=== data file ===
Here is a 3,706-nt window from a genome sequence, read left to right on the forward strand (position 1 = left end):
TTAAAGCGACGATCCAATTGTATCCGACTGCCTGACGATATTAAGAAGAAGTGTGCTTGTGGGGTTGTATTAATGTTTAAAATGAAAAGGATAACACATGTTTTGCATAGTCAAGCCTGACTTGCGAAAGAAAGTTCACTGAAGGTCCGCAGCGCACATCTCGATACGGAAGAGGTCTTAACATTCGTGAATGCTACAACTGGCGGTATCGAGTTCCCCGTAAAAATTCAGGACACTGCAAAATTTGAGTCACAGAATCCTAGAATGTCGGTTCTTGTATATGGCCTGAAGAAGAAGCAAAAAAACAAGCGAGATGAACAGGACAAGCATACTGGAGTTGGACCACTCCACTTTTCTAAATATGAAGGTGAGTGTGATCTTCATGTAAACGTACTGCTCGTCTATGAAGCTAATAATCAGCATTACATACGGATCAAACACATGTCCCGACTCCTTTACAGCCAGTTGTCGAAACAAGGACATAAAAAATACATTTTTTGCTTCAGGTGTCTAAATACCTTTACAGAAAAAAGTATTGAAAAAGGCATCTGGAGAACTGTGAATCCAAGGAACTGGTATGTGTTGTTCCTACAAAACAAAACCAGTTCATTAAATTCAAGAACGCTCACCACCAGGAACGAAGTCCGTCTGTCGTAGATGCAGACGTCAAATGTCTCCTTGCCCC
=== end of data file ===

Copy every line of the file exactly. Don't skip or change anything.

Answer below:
Here is a 3,706-nt window from a genome sequence, read left to right on the forward strand (position 1 = left end):
TTAAAGCGACGATCCAATTGTATCCGACTGCCTGACGATATTAAGAAGAAGTGTGCTTGTGGGGTTGTATTAATGTTTAAAATGAAAAGGATAACACATGTTTTGCATAGTCAAGCCTGACTTGCGAAAGAAAGTTCACTGAAGGTCCGCAGCGCACATCTCGATACGGAAGAGGTCTTAACATTCGTGAATGCTACAACTGGCGGTATCGAGTTCCCCGTAAAAATTCAGGACACTGCAAAATTTGAGTCACAGAATCCTAGAATGTCGGTTCTTGTATATGGCCTGAAGAAGAAGCAAAAAAACAAGCGAGATGAACAGGACAAGCATACTGGAGTTGGACCACTCCACTTTTCTAAATATGAAGGTGAGTGTGATCTTCATGTAAACGTACTGCTCGTCTATGAAGCTAATAATCAGCATTACATACGGATCAAACACATGTCCCGACTCCTTTACAGCCAGTTGTCGAAACAAGGACATAAAAAATACATTTTTTGCTTCAGGTGTCTAAATACCTTTACAGAAAAAAGTATTGAAAAAGGCATCTGGAGAACTGTGAATCCAAGGAACTGGTATGTGTTGTTCCTACAAAACAAAACCAGTTCATTAAATTCAAGAACGCTCACCACCAGGAACGAAGTCCGTCTGTCGTAGATGCAGACGTCAAATGTCTCCTTGCCCC